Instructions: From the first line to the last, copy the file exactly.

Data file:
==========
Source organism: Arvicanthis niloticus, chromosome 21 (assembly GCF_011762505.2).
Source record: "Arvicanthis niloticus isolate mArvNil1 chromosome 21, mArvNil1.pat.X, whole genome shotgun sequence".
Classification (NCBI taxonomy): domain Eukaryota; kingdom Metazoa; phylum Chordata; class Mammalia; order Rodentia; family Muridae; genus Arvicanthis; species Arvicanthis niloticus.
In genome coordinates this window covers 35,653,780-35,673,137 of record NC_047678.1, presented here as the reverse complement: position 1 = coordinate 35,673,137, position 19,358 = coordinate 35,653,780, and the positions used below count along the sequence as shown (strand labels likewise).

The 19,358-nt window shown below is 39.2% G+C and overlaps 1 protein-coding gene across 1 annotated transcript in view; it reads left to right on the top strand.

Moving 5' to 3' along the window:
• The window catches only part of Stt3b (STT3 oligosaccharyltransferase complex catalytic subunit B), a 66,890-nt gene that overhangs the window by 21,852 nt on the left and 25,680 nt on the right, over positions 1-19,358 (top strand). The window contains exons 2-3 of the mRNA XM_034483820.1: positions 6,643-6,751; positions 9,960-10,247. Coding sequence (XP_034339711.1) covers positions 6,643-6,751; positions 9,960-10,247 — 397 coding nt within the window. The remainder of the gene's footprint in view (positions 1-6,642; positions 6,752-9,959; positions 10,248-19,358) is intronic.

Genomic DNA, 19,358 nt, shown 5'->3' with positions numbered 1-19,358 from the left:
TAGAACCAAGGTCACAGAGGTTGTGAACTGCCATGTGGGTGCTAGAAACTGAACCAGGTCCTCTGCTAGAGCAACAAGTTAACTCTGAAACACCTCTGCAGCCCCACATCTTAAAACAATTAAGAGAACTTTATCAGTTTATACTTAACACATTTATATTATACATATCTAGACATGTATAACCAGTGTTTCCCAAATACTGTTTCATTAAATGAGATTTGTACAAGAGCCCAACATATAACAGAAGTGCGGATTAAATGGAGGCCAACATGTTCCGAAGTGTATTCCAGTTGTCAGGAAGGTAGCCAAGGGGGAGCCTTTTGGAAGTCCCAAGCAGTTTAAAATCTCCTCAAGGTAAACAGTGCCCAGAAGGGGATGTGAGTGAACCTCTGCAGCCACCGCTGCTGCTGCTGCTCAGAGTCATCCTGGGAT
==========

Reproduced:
Source organism: Arvicanthis niloticus, chromosome 21 (assembly GCF_011762505.2).
Source record: "Arvicanthis niloticus isolate mArvNil1 chromosome 21, mArvNil1.pat.X, whole genome shotgun sequence".
Classification (NCBI taxonomy): domain Eukaryota; kingdom Metazoa; phylum Chordata; class Mammalia; order Rodentia; family Muridae; genus Arvicanthis; species Arvicanthis niloticus.
In genome coordinates this window covers 35,653,780-35,673,137 of record NC_047678.1, presented here as the reverse complement: position 1 = coordinate 35,673,137, position 19,358 = coordinate 35,653,780, and the positions used below count along the sequence as shown (strand labels likewise).

The 19,358-nt window shown below is 39.2% G+C and overlaps 1 protein-coding gene across 1 annotated transcript in view; it reads left to right on the top strand.

Moving 5' to 3' along the window:
• The window catches only part of Stt3b (STT3 oligosaccharyltransferase complex catalytic subunit B), a 66,890-nt gene that overhangs the window by 21,852 nt on the left and 25,680 nt on the right, over positions 1-19,358 (top strand). The window contains exons 2-3 of the mRNA XM_034483820.1: positions 6,643-6,751; positions 9,960-10,247. Coding sequence (XP_034339711.1) covers positions 6,643-6,751; positions 9,960-10,247 — 397 coding nt within the window. The remainder of the gene's footprint in view (positions 1-6,642; positions 6,752-9,959; positions 10,248-19,358) is intronic.

Genomic DNA, 19,358 nt, shown 5'->3' with positions numbered 1-19,358 from the left:
TAGAACCAAGGTCACAGAGGTTGTGAACTGCCATGTGGGTGCTAGAAACTGAACCAGGTCCTCTGCTAGAGCAACAAGTTAACTCTGAAACACCTCTGCAGCCCCACATCTTAAAACAATTAAGAGAACTTTATCAGTTTATACTTAACACATTTATATTATACATATCTAGACATGTATAACCAGTGTTTCCCAAATACTGTTTCATTAAATGAGATTTGTACAAGAGCCCAACATATAACAGAAGTGCGGATTAAATGGAGGCCAACATGTTCCGAAGTGTATTCCAGTTGTCAGGAAGGTAGCCAAGGGGGAGCCTTTTGGAAGTCCCAAGCAGTTTAAAATCTCCTCAAGGTAAACAGTGCCCAGAAGGGGATGTGAGTGAACCTCTGCAGCCACCGCTGCTGCTGCTGCTCAGAGTCATCCTGGGAT